I have had the opportunity of investigating the question that was asked by the Leader of the Opposition. I have been informed by the federal director of the Liberal Party that the situation is as follows: Mr Woolcock has gone on leave without pay from the ministerial unit—


Mr Beazley —Ha, ha!


Mr HOWARD —Hang on, it gets even better, Kim. He travelled to South Australia at private expense and all salary and costs in relation to his work in the South Australian election campaign are being borne by the South Australian division of the Liberal Party. That is the situation.

Now let me take the opportunity of contrasting that with the disgraceful behaviour of my opposite number, the Leader of the Opposition. The Leader of the Opposition has to explain to the Australian people how he has allowed a member of his staff, apparently outside of entitlement, to use a privately plated, self-hired motor vehicle for 22 days during an election campaign when plainly that staff member has not been engaged on the official business of the Leader of the Opposition.

We have a clear-cut difference in standards: you have Woolcock who is working in the Government Members Secretariat and who, according to my information, has gone on leave without pay and the lady in question in your office who did not go on leave without pay. She continued to be paid by the taxpayer, even though, through the duration of that 22-day period, she was not working for you but working for the New South Wales branch of the Australian Labor Party.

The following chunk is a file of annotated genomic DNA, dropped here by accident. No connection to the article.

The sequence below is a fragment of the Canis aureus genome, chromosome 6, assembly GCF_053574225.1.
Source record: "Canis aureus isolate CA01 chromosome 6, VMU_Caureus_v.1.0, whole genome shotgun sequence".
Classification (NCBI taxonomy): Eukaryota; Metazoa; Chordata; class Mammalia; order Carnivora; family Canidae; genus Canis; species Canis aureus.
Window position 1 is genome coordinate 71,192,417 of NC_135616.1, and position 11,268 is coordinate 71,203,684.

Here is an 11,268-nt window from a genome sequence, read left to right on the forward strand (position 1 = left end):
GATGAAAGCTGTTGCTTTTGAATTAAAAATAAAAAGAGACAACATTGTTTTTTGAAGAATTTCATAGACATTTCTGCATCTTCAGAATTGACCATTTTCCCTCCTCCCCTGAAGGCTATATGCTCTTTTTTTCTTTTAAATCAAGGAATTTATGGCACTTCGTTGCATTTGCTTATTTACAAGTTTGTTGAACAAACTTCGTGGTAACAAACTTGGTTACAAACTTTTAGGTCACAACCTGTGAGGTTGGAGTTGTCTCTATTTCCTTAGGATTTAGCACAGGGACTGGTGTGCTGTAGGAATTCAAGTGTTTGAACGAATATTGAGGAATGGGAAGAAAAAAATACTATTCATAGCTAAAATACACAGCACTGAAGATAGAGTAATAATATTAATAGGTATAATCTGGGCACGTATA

That is whom she was working for, and everybody in this parliament knows that. What Vincent has done and what we have done, according to my advice from the federal director of the party, is absolutely the right thing. He has gone on leave without pay, and all the expense involved is being borne—as it should be—by the South Australian division of the Liberal Party.

I also inform the House that I have been told by my Principal Private Secretary, Mr Nutt, who at the time of the Lindsay by-election—the very successful time of the Lindsay by-election—was the state director of the New South Wales division of the Liberal Party, that there was at least one person who worked in the Government Members Secretariat here in Canberra who worked in that by-election campaign, but that person also took leave without pay from the Government Members Secretariat and that person's salary was paid by the New South Wales division of the Liberal Party.

Once again, you have a comparison of a standard up here from the Liberal Party and a standard down here from the Australian Labor Party. Over the last few weeks we have had a demonstration of vitriol and hypocrisy from those who sit on the front bench. We have had the arch-muckraker from Hotham, who was momentarily silenced yesterday because he was apparently getting a bit too much publicity, but he is up again today. We have got the member for Kingsford-Smith trying to put his hobnail boots into the former minister for transport—